However, for such cutting-edge solutions to transform the TB care pathway, what’s missing is patient capital that could facilitate innovation development, drive evidence generation from the point of view of clinical validation, and catalyse pilot deployment to demonstrate the potential of population scale impact of these innovations. In addition to patient capital, the other missing cog is a seamless collaboration with the government to influence the scale of implementation.
Traditional as well as philanthropic funders can play an important role in addressing both these need gaps and finding such game-changing innovations. And in doing so, what these funders must look for is accuracy, affordability, scale, and long-term potential for impact. They should look for solutions that have been tested in real-world settings / low-resourced care environments and have shown positive results. Finally, they should ensure that these
innovations are aligned with the government’s priorities and strategies for TB eradication.
Strengthening collaboration with the government and the public healthcare ecosystem
Proactive collaboration with various stakeholders in the ecosystem has helped identify needs that are aligned with national TB priorities such as active case finding and sample transport.
Continued collaboration with and an early buy-in from the government is key for the success of these solutions, as it can help ensure that the innovations reach all those who need them.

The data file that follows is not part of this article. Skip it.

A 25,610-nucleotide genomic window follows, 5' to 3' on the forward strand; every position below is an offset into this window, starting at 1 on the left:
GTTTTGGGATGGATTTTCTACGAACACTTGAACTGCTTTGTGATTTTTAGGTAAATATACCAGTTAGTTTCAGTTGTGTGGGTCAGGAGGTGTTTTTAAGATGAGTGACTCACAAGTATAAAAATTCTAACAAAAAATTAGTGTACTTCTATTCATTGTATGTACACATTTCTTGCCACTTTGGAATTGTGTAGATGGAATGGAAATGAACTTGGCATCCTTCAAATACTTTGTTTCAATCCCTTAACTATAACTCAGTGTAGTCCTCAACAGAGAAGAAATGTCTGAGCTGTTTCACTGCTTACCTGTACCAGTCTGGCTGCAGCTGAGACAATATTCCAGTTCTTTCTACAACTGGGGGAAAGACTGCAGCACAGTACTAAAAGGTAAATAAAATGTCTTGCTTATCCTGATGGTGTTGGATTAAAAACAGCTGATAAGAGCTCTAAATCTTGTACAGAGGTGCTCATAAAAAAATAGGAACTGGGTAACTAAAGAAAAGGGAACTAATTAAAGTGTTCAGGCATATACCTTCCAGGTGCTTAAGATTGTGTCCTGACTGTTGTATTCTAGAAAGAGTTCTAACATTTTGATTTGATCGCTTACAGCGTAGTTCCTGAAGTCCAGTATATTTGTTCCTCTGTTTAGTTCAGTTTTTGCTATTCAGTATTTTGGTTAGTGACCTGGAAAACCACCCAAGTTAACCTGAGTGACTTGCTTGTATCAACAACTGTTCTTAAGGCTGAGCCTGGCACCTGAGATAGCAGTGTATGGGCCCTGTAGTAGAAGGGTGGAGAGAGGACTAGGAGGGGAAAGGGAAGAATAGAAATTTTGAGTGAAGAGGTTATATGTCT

Additionally, the public healthcare ecosystem can help promote the use of these tools and ensure that they are integrated into the existing healthcare system. For example, governmental support in encouraging proactive screening of patients using AI-based cough
screening can normalise and de-stigmatize the seeking of treatment at the initial stages, nipping the illness early in the bud.
Digital innovations can also strengthen the backbone of the national database by data liquidity through which, AI tools can parse raw data and generate specific insights that can be utilised by government stakeholders to strategise appropriate interventions. Furthermore, creating a strong feedback loop can significantly improve patient experience and knowledge sharing within the sector at large.
Looking to the future, tech-led innovations have tremendous potential to revolutionise the way we fight TB and strengthen healthcare in India. However, these tools are only as
powerful as they are accessible.
As we inch closer to the national and global TB elimination goals, we must ensure that we tap into the power of science and technology in bettering the TB care continuum and work collaboratively to ensure no one is left behind in accessing
these life-saving tools.
Views of the authors are personal and do not necessarily represent the website’s views.
Neetha Joy is a Director at ACT where she heads the ACT For Health portfolio and works closely with innovators, nonprofits and the public sector to accelerate the adoption of private innovations in public health. Prior to ACT, she has about 10 years of experience in investment banking and her most recently held position was as an Executive Director at Goldmans Sachs in the Securities division. Prior to GS, she worked at UBS as a fixed income salesperson in Mumbai and Singapore.